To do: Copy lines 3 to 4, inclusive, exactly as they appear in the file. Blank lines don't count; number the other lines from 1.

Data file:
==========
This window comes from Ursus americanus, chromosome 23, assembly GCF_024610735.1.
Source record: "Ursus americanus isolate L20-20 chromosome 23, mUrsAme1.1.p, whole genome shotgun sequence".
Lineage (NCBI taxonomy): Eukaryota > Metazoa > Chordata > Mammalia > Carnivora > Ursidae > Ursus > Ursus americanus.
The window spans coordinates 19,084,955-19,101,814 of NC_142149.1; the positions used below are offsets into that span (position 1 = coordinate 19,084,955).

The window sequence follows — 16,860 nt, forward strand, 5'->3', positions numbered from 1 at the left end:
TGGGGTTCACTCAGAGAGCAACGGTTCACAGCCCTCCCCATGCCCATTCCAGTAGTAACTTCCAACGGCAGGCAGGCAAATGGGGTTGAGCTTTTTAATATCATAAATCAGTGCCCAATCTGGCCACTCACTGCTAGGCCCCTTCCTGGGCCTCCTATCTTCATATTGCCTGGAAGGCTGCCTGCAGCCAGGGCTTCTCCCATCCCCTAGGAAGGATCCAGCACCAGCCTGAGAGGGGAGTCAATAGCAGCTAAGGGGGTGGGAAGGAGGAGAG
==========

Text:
Lineage (NCBI taxonomy): Eukaryota > Metazoa > Chordata > Mammalia > Carnivora > Ursidae > Ursus > Ursus americanus.
The window spans coordinates 19,084,955-19,101,814 of NC_142149.1; the positions used below are offsets into that span (position 1 = coordinate 19,084,955).